The financial markets gave a confused response to Mark Carney's forward guidance plans yesterday as traders weighed up the likelihood the Bank of England's historic promise to keep monetary policy loose for three years will actually be kept.
Immediately after the plan was unveiled yesterday morning 10-year gilt yields rose 12 basis points to 2.55 per cent – representing a tightening of monetary conditions and the very opposite market reaction Mr Carney wanted as he seeks to bring down borrowing costs across the economy. Later, however, long gilt yields fell back to 2.48 per cent.
"The forward guidance contained in the Inflation Report was broadly expected but what was unexpected were the get-out clauses" Lena Komileva of the G+ Economics consultancy said. Referring to the Bank's statement that rates could rise sooner if inflation expectations get out of hand or financial stability looks in jeopardy, she said: "The Bank's pre-commitment to keeping rates at a record low is not as conclusive as it first appeared."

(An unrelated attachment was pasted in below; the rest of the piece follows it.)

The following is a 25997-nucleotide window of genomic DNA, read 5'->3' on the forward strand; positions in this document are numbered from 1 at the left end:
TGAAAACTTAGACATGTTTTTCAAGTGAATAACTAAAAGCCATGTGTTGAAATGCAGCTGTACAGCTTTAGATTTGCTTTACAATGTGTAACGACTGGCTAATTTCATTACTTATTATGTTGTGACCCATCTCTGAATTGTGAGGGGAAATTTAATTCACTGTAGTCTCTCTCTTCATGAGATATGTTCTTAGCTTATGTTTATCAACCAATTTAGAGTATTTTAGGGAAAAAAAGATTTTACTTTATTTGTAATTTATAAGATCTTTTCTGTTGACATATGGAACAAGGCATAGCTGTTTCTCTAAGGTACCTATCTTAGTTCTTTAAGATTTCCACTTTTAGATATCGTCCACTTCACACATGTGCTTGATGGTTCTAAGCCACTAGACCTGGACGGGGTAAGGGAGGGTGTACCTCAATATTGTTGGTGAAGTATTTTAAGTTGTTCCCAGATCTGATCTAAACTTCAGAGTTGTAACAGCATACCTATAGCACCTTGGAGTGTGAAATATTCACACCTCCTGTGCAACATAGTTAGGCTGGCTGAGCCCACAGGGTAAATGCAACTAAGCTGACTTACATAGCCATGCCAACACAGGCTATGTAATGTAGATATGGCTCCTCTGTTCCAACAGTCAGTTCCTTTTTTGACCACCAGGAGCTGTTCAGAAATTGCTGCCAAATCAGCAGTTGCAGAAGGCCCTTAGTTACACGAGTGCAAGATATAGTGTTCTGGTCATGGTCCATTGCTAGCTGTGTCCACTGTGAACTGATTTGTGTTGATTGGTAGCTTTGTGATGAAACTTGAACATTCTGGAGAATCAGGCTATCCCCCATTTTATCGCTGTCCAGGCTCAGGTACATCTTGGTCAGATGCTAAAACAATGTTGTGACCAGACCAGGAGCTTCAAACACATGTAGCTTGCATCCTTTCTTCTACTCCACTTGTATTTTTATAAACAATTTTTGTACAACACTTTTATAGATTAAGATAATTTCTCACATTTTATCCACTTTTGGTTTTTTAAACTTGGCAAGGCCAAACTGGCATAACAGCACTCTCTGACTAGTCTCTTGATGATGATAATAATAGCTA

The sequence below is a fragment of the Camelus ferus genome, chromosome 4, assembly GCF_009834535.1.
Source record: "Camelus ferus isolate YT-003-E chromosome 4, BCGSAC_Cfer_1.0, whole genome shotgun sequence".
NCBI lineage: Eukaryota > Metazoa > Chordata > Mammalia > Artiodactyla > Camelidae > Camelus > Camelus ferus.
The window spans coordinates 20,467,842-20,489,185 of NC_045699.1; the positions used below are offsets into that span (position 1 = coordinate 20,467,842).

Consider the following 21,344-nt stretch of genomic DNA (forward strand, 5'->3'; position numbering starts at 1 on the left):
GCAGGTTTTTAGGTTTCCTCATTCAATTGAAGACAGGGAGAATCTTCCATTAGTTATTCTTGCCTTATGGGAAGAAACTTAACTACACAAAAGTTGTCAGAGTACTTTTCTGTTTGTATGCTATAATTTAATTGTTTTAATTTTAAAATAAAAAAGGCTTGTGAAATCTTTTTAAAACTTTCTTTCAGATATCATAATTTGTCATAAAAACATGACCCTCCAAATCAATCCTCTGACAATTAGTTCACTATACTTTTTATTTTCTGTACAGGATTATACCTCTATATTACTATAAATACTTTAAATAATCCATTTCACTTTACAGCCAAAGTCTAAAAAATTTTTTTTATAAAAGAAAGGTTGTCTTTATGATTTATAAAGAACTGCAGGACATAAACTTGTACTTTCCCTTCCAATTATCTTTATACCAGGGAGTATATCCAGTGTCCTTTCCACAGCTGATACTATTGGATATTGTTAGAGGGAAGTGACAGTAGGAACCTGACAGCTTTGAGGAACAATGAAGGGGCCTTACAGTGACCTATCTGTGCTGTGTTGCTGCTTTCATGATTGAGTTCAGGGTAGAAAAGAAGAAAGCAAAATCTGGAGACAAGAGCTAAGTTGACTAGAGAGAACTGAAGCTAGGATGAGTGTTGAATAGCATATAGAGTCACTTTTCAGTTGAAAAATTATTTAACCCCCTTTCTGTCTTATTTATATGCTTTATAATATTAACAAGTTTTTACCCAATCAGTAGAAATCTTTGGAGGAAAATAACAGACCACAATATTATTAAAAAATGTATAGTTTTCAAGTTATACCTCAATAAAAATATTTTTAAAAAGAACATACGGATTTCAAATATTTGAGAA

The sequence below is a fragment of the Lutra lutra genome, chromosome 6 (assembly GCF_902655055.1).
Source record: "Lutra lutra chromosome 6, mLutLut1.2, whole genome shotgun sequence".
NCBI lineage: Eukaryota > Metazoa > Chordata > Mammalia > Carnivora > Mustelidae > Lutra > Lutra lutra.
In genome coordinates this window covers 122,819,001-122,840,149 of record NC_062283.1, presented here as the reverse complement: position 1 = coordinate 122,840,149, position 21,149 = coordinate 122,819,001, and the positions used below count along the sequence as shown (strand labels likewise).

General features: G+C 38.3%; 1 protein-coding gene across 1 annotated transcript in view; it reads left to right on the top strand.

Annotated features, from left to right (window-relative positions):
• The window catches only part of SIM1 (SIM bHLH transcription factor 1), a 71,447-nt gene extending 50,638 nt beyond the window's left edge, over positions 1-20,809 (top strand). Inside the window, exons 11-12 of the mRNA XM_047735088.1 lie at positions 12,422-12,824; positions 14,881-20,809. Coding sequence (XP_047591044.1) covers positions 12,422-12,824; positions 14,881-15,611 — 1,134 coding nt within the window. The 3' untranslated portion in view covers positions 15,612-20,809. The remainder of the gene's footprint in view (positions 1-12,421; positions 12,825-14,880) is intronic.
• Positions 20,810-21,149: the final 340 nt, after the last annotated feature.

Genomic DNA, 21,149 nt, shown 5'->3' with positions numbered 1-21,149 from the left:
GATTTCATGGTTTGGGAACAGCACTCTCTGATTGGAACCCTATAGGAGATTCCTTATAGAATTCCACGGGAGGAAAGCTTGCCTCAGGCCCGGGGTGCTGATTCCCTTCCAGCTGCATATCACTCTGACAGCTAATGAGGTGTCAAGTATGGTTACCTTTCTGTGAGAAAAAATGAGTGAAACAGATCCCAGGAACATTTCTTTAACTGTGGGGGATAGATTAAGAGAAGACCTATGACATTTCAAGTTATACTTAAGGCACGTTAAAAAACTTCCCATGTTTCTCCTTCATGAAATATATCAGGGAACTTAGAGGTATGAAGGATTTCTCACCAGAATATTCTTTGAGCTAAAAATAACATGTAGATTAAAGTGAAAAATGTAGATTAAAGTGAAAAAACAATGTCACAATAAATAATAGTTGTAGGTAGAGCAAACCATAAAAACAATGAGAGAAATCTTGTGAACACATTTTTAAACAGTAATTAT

Alan Clarke of Scotiabank, suggested the Bank's new unemployment reduction threshold of 7 per cent could be met ahead of forecasts. "Our knee-jerk reaction is that 2016 is a rather conservative assumption" he said. "Our working assumption was that level of the unemployment rate could be reached at least a year earlier".
Sterling dropped nearly a cent against the US dollar after the Bank's guidance parameters were announced, before recovering to $1.549. The pound also yo-yoed against the euro, finally finishing up 0.75 per cent at €1.162. Mr Carney said the Bank stand ready to add to its £375bn QE programme "if further stimulus is warranted" to drive down rates.
The FTSE 100 share index, meanwhile, closed down 1.4 per cent. Traders were said to be underwhelmed by the guidance and concerned about the prospect of a tightening of monetary policy in the US.
But Mr Carney himself stressed the need to look to the longer term to judge the impact. "The move in markets is very marginal in terms of the expected rise" he told Sky News. "Different people have different views on when we're going to reach this for [7 per cent] level of unemployment".